POP MUSIC REVIEW : Uncompromising Meat Puppets Maintain Highly Focused Fury
There is a restaurant in Phoenix, not far from the Capitol, where the specialty of the house, no kidding, entails running a slab of marinated beef up a flagpole every morning to let it bubble all day in the desert sun.
It’s not difficult to imagine guitarist Curt Kirkwood and his fellow Meat Puppets rising each day to salute that slab because their music is a very kindred thing. As they debuted their “Monsters” album at San Juan Capistrano’s Coach House Sunday evening, everything the Arizona outfit attacked had a sizzled, heavily spiced, sun-crazed quality to it.
And attack they did: If Kirkwood could have only one knob on his guitar, it would read “rampage.” Though his playing ranged from intricate finger-picking to Mahavishnu-like techno-complexity to shrieking fuzz-tone outbursts--given a particularly metallic edge by the Mexican peso he uses as a pick--all was delivered with an intensity to rival Neil Young’s thicket-of-sound approach. Making the solar power trio complete, bassist brother Cris Kirkwood and drummer Derrick Bostrom pummeled along at a furious pace behind him.
As opposed to most thrash and burn outfits, the Puppets maintained a highly focused fury. Uniquely, for a band that equals the be-Marshalled crunch of Motorhead, the Puppets also have been compared to the Grateful Dead: Like that august outfit, the trio uses its recorded songs as points of departure for uncharted musical forays, directed by a nearly telepathic interplay. But where the Dead’s excursions can conjure images of pan-galactic sheepherding or similarly ethereal stuff, the Meat Puppets’ music played like the soundtrack to a war of angry red ants.
While not as immediately persuasive on disc as its 1987 “Huevos” album, the “Monsters” material performed live proved sufficiently strong to hold up under the band’s improvisational onslaught. Matching the ebullient spirit of “Touchdown King,” Kirkwood’s country-ish finger-picking bounced like water on a hot griddle. “Attacked by Monsters” was a rampaging metal outing, while “Light” allowed a fine example of the brothers’ harmony singing, which sounded like an odd cross between R.E.M. and the Louvin Brothers.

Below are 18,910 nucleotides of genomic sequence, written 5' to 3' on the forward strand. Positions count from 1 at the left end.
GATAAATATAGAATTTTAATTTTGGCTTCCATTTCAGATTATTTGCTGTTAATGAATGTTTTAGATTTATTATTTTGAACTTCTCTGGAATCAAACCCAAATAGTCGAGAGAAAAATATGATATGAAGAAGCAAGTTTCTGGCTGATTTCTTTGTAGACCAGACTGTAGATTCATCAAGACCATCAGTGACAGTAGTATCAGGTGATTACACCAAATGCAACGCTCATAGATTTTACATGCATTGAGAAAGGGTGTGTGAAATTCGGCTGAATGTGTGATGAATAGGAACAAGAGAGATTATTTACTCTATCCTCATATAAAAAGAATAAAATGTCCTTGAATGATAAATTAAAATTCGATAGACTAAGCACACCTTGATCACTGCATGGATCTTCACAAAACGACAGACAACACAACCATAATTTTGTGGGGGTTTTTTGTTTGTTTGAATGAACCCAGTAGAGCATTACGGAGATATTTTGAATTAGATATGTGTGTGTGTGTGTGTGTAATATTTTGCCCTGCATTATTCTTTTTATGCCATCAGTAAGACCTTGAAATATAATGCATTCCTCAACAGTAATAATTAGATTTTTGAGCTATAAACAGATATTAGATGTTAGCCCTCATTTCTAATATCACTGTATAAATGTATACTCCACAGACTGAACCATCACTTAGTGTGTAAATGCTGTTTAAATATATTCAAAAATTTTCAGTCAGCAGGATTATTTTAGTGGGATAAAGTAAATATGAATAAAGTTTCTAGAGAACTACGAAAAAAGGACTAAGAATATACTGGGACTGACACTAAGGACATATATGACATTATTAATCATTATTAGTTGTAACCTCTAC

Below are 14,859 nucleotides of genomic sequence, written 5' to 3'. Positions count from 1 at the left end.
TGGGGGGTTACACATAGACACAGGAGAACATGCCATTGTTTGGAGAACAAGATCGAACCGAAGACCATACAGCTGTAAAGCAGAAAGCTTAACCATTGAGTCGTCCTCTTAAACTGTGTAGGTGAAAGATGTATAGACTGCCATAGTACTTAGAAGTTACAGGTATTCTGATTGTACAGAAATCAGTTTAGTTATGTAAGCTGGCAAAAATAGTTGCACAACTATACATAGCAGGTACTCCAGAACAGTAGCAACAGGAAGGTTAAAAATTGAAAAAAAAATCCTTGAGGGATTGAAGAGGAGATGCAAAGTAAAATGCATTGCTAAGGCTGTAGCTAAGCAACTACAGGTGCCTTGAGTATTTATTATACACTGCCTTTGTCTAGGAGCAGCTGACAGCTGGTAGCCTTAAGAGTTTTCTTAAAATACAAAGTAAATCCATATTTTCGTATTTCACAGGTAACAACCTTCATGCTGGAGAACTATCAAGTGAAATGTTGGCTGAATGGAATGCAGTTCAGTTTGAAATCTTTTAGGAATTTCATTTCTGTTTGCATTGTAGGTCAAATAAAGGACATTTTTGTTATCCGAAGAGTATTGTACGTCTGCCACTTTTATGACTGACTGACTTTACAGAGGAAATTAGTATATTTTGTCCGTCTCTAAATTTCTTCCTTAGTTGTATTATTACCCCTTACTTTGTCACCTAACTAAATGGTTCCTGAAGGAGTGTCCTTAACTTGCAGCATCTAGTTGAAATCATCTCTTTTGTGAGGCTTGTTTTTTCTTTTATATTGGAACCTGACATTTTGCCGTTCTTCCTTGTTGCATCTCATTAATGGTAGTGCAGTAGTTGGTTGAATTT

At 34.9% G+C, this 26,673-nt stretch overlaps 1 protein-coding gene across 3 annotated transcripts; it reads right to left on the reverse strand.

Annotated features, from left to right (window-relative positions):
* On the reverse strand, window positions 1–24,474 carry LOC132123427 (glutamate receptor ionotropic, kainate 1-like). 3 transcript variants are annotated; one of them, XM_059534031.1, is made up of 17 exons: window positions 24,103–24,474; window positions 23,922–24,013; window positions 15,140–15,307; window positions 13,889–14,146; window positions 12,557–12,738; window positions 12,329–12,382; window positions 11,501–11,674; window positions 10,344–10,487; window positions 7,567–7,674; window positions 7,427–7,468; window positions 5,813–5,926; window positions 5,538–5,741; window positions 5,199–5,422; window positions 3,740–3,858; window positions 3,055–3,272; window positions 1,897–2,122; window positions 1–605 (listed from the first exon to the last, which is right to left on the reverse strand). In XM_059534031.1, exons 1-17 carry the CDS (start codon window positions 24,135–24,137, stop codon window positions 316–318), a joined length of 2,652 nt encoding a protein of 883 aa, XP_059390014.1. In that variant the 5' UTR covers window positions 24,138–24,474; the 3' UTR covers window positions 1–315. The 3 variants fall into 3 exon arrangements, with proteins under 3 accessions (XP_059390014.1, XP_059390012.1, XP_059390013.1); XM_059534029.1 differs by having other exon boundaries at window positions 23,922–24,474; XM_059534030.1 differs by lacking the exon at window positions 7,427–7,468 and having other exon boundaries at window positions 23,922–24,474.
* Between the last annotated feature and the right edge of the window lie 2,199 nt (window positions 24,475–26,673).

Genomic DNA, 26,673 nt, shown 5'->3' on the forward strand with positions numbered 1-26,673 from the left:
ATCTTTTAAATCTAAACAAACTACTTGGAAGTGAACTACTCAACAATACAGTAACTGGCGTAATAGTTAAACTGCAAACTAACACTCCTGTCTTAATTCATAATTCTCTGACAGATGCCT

The only way the songs didn’t benefit from the live treatment was that the lyrics often were lost in the churning mix. Some deserved better, such as the curious combination of childhood bedtime fears and adult nocturnal concerns in “Attacked by Monsters,” and the “Like Being Alive’s” addressing the disconnection from life that many feel. Whatever the topic, Kirkwood’s lyrics are a crafty foil for his guitar work, bristling with a quirky humor.
That humor also held sway in the band’s between-song comments such as when, given no apparent impetus, Cris Kirkwood exclaimed, “I blame many of my inadequacies on the public school system.” Curt also settled the creationism issue for the audience: “We believe the world was created 45 years ago, and everyone’s memory was just implanted in them as a joke.”
As individual and uncompromising as the band’s approach is, it is still difficult to fathom why the Meat Puppets haven’t found the larger success of the Replacements, Bob Mould and other contemporaries. There is a distinctive, imaginative song craft at work in the Puppets’ recent material which, coupled with the trio’s blistering musicality, could easily snare fans from such disparate camps as R.E.M. and Metallica.